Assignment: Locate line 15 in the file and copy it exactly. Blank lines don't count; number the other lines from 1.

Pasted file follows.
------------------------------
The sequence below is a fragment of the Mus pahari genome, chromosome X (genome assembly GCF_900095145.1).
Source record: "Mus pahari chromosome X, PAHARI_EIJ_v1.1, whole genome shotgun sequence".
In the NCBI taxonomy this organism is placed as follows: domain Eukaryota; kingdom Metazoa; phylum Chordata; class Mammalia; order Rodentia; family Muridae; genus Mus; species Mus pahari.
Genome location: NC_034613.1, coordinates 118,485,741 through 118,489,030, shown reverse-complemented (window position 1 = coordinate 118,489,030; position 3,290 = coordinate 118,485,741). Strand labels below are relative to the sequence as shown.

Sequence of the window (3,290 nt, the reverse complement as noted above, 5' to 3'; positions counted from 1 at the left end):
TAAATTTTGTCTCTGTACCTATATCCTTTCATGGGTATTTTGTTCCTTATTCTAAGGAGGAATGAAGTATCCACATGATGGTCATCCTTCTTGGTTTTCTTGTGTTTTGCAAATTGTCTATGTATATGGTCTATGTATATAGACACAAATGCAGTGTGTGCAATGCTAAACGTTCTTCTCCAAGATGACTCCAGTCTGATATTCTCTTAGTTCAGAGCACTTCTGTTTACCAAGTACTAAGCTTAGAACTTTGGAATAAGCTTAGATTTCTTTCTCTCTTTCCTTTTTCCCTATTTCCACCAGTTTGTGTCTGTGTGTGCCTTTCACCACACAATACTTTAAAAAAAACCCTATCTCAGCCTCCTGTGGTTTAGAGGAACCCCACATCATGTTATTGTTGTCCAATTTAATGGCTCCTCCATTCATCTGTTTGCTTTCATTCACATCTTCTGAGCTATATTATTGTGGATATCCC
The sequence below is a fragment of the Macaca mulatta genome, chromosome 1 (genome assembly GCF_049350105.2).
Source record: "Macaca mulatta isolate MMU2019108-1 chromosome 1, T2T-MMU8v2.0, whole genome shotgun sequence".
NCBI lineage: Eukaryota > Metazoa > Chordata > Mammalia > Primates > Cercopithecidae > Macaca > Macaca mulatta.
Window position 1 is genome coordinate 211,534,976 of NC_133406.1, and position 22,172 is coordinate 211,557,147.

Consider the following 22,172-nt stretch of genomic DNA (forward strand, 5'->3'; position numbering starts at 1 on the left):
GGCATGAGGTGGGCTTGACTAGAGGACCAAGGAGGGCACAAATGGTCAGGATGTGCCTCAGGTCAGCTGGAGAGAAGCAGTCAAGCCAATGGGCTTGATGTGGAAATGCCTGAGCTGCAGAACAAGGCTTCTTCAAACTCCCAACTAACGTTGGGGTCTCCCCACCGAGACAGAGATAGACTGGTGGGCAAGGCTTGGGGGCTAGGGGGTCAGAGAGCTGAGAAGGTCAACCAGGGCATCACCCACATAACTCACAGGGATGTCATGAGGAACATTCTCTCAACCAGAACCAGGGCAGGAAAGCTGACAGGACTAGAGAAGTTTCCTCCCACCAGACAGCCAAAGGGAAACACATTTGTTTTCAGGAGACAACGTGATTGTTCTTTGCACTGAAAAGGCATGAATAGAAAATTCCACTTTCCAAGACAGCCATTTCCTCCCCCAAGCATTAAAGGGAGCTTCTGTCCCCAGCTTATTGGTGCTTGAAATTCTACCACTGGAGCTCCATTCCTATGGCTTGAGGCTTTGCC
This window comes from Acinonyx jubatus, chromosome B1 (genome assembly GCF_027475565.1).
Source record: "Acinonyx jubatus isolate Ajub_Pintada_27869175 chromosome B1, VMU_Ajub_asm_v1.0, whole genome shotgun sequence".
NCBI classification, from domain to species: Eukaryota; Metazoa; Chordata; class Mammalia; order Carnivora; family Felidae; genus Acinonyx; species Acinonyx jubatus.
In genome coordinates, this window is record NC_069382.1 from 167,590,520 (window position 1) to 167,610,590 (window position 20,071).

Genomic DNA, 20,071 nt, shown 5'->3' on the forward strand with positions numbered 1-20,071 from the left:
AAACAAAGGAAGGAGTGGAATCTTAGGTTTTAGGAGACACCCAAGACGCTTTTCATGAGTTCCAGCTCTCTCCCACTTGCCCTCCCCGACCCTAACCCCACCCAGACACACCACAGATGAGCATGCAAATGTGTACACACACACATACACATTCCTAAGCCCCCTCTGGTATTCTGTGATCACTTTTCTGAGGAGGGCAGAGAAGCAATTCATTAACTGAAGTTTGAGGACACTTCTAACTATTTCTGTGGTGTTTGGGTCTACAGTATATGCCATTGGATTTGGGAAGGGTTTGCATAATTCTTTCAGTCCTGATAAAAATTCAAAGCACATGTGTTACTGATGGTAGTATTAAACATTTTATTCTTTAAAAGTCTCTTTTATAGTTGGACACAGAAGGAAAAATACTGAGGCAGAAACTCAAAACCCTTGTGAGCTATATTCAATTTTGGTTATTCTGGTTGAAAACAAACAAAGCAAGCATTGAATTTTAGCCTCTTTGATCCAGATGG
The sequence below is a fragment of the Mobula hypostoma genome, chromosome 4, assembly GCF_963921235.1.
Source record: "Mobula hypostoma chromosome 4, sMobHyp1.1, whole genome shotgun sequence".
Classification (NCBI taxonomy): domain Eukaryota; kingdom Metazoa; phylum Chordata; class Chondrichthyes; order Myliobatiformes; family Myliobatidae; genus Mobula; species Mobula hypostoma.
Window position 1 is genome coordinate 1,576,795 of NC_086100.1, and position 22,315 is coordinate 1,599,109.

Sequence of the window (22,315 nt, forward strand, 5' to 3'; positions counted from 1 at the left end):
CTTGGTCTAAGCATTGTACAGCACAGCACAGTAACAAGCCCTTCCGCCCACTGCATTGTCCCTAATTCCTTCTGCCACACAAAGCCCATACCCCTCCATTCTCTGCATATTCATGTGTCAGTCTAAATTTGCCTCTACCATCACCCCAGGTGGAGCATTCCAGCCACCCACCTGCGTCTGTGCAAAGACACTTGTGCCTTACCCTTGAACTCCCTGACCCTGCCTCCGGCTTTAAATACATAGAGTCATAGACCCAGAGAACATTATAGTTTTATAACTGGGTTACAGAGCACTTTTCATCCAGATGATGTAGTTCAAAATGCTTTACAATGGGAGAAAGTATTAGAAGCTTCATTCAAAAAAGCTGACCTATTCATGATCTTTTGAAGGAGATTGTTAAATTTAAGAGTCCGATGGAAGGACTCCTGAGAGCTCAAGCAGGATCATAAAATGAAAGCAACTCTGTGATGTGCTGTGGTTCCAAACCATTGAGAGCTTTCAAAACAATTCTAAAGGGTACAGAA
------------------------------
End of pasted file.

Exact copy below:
NCBI classification, from domain to species: Eukaryota; Metazoa; Chordata; class Mammalia; order Carnivora; family Felidae; genus Acinonyx; species Acinonyx jubatus.